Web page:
For what values of x, if any, does #f(x) = 1/((x^2-4)cos(pi/2+(8pi)/x) # have vertical asymptotes?

1 Answer
Mar 31, 2017

Answer:

  • There is an essential singularity when #x=0#
  • There will be vertical asymptotes at #x = +-2 #
  • There will be an infinite number of vertical asymptotes at # x =8/n \ \ n in ZZ//0 #. (E.g. # x=+-8, x=+-4, x=+-8/3, +-2, +-8/5, +-4/3, +-8/7, +-1 , ... #)

Explanation:

We have:

# f(x) = 1/((x^2-4)cos(pi/2+(8pi)/x) #

There will be vertical asymptotes if

# (x^2-4) = 0 => x = +-2 #

There will also be vertical asymptotes if:

# cos(pi/2+(8pi)/x) =0 #
# :. pi/2+(8pi)/x =+-pi/2, +-(3pi)/2, ... #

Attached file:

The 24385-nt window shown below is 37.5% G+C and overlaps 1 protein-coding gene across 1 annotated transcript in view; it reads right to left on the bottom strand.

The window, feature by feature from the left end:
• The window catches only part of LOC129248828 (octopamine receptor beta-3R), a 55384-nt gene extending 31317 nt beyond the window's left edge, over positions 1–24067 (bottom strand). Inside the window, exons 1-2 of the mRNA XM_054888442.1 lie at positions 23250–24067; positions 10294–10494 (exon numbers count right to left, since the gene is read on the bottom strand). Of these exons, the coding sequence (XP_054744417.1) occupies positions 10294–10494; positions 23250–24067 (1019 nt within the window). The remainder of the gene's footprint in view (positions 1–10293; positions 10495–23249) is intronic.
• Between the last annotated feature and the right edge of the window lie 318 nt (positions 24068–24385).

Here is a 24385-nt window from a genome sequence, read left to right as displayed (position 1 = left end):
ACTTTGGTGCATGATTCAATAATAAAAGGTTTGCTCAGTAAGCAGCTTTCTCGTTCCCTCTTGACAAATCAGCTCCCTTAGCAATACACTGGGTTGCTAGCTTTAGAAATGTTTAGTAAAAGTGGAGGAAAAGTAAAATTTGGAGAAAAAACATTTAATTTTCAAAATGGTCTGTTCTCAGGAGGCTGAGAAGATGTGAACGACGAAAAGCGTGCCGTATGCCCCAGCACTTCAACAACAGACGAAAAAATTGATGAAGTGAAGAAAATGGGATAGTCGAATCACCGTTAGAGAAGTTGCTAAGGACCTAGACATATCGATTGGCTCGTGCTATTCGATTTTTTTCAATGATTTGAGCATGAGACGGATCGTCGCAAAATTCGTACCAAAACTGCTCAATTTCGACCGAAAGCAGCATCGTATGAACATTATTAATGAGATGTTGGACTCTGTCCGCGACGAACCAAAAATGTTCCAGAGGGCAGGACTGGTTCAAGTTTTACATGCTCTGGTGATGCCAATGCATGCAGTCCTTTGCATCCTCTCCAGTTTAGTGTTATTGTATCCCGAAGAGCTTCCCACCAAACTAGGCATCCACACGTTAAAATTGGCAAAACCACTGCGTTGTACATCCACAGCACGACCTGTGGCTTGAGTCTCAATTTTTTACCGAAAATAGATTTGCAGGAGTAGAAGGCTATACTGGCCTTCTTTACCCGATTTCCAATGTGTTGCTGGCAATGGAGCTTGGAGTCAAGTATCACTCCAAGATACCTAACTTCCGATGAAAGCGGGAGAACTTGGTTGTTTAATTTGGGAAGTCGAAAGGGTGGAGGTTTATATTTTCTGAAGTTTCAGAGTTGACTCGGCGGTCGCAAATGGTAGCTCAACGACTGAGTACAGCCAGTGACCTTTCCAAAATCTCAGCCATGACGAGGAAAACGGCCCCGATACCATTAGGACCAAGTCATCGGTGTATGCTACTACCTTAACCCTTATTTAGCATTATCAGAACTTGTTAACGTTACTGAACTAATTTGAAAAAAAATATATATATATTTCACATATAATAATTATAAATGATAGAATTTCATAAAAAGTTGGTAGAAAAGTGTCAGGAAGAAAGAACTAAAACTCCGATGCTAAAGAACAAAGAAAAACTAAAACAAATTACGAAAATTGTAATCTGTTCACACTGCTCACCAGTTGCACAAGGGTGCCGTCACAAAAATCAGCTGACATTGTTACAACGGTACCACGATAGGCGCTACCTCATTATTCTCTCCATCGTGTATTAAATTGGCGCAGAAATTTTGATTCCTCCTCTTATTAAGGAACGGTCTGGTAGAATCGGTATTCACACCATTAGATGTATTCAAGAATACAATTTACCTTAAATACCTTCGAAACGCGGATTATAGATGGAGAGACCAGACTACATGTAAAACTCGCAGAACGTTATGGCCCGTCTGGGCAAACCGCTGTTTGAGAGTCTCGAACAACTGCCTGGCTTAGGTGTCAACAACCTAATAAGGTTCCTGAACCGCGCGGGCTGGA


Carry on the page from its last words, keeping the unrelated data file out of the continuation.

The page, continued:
# :. pi/2+(8pi)/x =(2n+1)pi/2 \ \ n in ZZ#
# :. pi/2+(8pi)/x =npi + pi/2#
# :. (8pi)/x =npi#
# :. 8/x =n#
# :. x =8/n \ \ n ne 0 #

With:

# n= +- 1 => x=+-8 #
# n= +- 2 => x=+-4 #
# n= +- 3 => x=+-8/3 #
# n= +- 4 => x=+-2 #
# n= +- 5 => x=+-8/5 #
# n= +- 6 => x=+-4/3 #
# n= +- 7 => x=+-8/7 #
# n= +- 8 => x=+-1 #
# vdots #

So we have an infinite number of asymptotes. As #n rarr oo# then #8/n rarr 0# so as we approach the origin we have an increasing number of closely spaced asymptotes, until in the limit we have an infinite number of asymptotes at the singularity itself.

We also need to consider the argument to the cosine function itself:

# pi/2+(8pi)/x #

Which is invalid at #x=0#, There is an essential singularity when #x=0#

This is a graph of the function which shows that as #n# increases the asymptotes occur at #8/n#

graph{1/((x^2-4)cos(pi/2+(8pi)/x) [-12, 12, -1.25, 1.25]}